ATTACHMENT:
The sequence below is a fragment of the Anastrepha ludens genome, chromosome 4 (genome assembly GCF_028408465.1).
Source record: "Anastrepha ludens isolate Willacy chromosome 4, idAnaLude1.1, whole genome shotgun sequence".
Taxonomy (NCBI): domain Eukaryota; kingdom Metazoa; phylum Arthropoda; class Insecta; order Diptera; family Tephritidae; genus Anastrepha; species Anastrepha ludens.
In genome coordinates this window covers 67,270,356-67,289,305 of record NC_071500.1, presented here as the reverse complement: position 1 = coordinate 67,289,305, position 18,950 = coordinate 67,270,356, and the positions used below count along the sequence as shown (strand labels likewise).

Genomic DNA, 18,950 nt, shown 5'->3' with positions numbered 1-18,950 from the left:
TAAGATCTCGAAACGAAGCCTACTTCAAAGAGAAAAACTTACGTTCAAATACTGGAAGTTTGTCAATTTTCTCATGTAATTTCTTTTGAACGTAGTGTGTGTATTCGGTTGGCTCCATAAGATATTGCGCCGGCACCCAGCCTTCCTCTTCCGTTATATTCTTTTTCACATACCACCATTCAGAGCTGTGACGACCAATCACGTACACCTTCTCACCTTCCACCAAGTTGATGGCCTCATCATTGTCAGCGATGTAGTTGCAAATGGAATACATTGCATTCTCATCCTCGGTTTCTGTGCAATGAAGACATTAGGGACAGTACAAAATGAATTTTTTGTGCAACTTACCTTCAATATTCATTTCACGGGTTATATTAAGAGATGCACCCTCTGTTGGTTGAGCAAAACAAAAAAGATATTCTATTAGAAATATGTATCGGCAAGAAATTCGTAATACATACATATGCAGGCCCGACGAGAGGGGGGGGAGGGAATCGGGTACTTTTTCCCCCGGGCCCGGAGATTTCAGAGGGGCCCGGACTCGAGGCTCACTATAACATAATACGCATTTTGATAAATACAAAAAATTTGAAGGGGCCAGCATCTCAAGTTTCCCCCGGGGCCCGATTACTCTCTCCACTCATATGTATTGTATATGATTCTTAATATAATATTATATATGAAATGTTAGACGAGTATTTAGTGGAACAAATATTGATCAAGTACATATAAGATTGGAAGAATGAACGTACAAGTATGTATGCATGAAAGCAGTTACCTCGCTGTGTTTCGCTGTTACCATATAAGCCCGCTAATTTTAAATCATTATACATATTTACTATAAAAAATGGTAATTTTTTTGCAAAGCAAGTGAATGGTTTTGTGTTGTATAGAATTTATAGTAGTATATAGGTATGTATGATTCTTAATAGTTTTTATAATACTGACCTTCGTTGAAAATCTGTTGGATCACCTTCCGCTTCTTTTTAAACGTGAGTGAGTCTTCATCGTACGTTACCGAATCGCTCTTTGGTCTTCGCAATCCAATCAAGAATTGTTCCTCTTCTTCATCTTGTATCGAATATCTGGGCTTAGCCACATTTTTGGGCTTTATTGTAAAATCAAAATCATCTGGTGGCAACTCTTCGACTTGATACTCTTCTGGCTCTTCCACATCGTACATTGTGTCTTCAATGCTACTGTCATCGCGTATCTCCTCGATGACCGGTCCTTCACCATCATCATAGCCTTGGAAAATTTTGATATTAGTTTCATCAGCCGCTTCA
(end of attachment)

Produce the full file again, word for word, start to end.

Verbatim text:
The sequence below is a fragment of the Anastrepha ludens genome, chromosome 4 (genome assembly GCF_028408465.1).
Source record: "Anastrepha ludens isolate Willacy chromosome 4, idAnaLude1.1, whole genome shotgun sequence".
Taxonomy (NCBI): domain Eukaryota; kingdom Metazoa; phylum Arthropoda; class Insecta; order Diptera; family Tephritidae; genus Anastrepha; species Anastrepha ludens.
In genome coordinates this window covers 67,270,356-67,289,305 of record NC_071500.1, presented here as the reverse complement: position 1 = coordinate 67,289,305, position 18,950 = coordinate 67,270,356, and the positions used below count along the sequence as shown (strand labels likewise).

Genomic DNA, 18,950 nt, shown 5'->3' with positions numbered 1-18,950 from the left:
TAAGATCTCGAAACGAAGCCTACTTCAAAGAGAAAAACTTACGTTCAAATACTGGAAGTTTGTCAATTTTCTCATGTAATTTCTTTTGAACGTAGTGTGTGTATTCGGTTGGCTCCATAAGATATTGCGCCGGCACCCAGCCTTCCTCTTCCGTTATATTCTTTTTCACATACCACCATTCAGAGCTGTGACGACCAATCACGTACACCTTCTCACCTTCCACCAAGTTGATGGCCTCATCATTGTCAGCGATGTAGTTGCAAATGGAATACATTGCATTCTCATCCTCGGTTTCTGTGCAATGAAGACATTAGGGACAGTACAAAATGAATTTTTTGTGCAACTTACCTTCAATATTCATTTCACGGGTTATATTAAGAGATGCACCCTCTGTTGGTTGAGCAAAACAAAAAAGATATTCTATTAGAAATATGTATCGGCAAGAAATTCGTAATACATACATATGCAGGCCCGACGAGAGGGGGGGGAGGGAATCGGGTACTTTTTCCCCCGGGCCCGGAGATTTCAGAGGGGCCCGGACTCGAGGCTCACTATAACATAATACGCATTTTGATAAATACAAAAAATTTGAAGGGGCCAGCATCTCAAGTTTCCCCCGGGGCCCGATTACTCTCTCCACTCATATGTATTGTATATGATTCTTAATATAATATTATATATGAAATGTTAGACGAGTATTTAGTGGAACAAATATTGATCAAGTACATATAAGATTGGAAGAATGAACGTACAAGTATGTATGCATGAAAGCAGTTACCTCGCTGTGTTTCGCTGTTACCATATAAGCCCGCTAATTTTAAATCATTATACATATTTACTATAAAAAATGGTAATTTTTTTGCAAAGCAAGTGAATGGTTTTGTGTTGTATAGAATTTATAGTAGTATATAGGTATGTATGATTCTTAATAGTTTTTATAATACTGACCTTCGTTGAAAATCTGTTGGATCACCTTCCGCTTCTTTTTAAACGTGAGTGAGTCTTCATCGTACGTTACCGAATCGCTCTTTGGTCTTCGCAATCCAATCAAGAATTGTTCCTCTTCTTCATCTTGTATCGAATATCTGGGCTTAGCCACATTTTTGGGCTTTATTGTAAAATCAAAATCATCTGGTGGCAACTCTTCGACTTGATACTCTTCTGGCTCTTCCACATCGTACATTGTGTCTTCAATGCTACTGTCATCGCGTATCTCCTCGATGACCGGTCCTTCACCATCATCATAGCCTTGGAAAATTTTGATATTAGTTTCATCAGCCGCTTCA